In writing this book, what Tharoor wants to accomplish is to set a narrative among the culturally vacuous elite who control the discourse in the old establishment and who still exert a considerable influence in certain circles.
That narrative is this: Hindutva and Hinduism are different and that the latter not only does not need the former but the former is against the very spirit of the latter.
One vital problem with the peddling of this narrative is that those who assert this at one point or other openly exhibit their Hinduphobia. Tharoor is no exception. Though well guarding his real intentions at places, he does let his real negativity for Hindu Dharma get the better of him.
A classic example comes when Tharoor makes a blatantly aversion-filled statement on Sri Aurobindo, making him like a Hindu Zakir Naik, no less.
It was said of Sri Aurobindo that he could trace almost every modern Western idea to the ancient Hindu scriptures and that if one could not find a specific reference upon examination, that was because one was reading the words literally and failing to comprehend that the ancient Hindu sages had elliptical and metaphorical means of conveying the ideas that today we consider modern.(pp.182-3)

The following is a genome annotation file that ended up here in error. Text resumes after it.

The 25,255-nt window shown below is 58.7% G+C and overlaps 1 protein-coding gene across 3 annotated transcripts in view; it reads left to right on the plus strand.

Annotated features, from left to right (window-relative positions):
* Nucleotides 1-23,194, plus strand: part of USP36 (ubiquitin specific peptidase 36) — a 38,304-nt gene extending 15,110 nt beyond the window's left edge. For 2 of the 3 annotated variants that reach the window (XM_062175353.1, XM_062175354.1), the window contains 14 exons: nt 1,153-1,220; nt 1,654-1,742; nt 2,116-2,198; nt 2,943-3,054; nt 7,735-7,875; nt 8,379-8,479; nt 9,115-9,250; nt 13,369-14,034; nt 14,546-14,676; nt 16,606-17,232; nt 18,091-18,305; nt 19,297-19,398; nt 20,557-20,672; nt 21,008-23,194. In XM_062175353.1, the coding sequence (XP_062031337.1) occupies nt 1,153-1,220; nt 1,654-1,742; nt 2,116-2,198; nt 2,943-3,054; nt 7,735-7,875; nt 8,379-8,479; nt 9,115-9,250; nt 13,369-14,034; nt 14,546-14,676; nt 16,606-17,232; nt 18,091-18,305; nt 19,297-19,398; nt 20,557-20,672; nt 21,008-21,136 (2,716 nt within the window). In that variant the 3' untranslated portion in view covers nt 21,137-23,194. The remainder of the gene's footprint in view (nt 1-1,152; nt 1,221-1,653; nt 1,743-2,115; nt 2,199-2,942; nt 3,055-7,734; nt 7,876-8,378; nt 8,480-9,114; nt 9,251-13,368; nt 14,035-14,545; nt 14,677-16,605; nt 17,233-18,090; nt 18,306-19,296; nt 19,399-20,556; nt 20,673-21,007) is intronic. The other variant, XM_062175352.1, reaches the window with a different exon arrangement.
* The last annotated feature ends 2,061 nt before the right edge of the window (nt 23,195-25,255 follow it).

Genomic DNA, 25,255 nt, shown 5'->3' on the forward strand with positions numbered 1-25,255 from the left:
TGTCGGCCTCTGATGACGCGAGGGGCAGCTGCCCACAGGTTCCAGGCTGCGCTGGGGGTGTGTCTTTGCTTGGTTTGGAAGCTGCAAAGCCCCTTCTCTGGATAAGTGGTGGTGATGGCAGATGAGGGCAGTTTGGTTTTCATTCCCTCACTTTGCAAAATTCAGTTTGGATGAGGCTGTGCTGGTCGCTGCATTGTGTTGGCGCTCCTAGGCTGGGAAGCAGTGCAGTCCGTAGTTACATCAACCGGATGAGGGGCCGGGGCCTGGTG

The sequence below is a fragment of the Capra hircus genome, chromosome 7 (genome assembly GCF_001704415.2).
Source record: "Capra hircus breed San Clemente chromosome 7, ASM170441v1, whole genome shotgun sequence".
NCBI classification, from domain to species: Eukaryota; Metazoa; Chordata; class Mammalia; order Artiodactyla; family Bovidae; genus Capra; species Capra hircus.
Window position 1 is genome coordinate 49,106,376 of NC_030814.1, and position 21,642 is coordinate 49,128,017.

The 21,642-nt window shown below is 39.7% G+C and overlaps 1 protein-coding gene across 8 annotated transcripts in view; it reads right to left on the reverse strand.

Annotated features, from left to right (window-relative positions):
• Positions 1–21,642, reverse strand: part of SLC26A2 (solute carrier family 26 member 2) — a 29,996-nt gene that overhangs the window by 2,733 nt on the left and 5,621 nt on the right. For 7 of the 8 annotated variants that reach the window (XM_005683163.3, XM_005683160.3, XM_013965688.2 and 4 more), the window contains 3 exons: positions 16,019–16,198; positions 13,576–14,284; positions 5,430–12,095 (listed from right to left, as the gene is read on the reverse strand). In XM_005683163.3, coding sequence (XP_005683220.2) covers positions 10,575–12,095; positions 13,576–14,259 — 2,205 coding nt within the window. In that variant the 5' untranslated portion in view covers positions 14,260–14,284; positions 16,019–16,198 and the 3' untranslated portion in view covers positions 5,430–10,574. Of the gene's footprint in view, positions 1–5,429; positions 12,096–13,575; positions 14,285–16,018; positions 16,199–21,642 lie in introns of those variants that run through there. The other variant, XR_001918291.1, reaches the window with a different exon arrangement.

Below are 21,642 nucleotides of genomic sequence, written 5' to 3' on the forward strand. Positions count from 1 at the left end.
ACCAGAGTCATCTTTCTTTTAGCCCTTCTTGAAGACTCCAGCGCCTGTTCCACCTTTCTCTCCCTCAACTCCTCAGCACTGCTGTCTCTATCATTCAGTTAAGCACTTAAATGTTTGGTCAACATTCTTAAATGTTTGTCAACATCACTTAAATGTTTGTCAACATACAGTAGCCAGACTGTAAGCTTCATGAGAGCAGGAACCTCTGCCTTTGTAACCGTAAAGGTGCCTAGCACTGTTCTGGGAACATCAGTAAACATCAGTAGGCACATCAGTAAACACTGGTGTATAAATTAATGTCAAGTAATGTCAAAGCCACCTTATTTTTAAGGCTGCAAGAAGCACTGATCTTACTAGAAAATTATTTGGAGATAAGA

Then on the authority of none other than Christophe Jaffrelot, another virulent Hinduphobe, Tharoor categorizes this as ‘strategic syncretism’.
Anyone who has read Sri Aurobindo even customarily would not dare to make such an erroneous statement. Far from Sri Aurobindo claiming that ‘every modern Western idea’ could be traced to ‘the ancient Hindu scriptures’, let it be said that some of the latest modern trends in psychology in the West have been traced to Sri Aurobindo.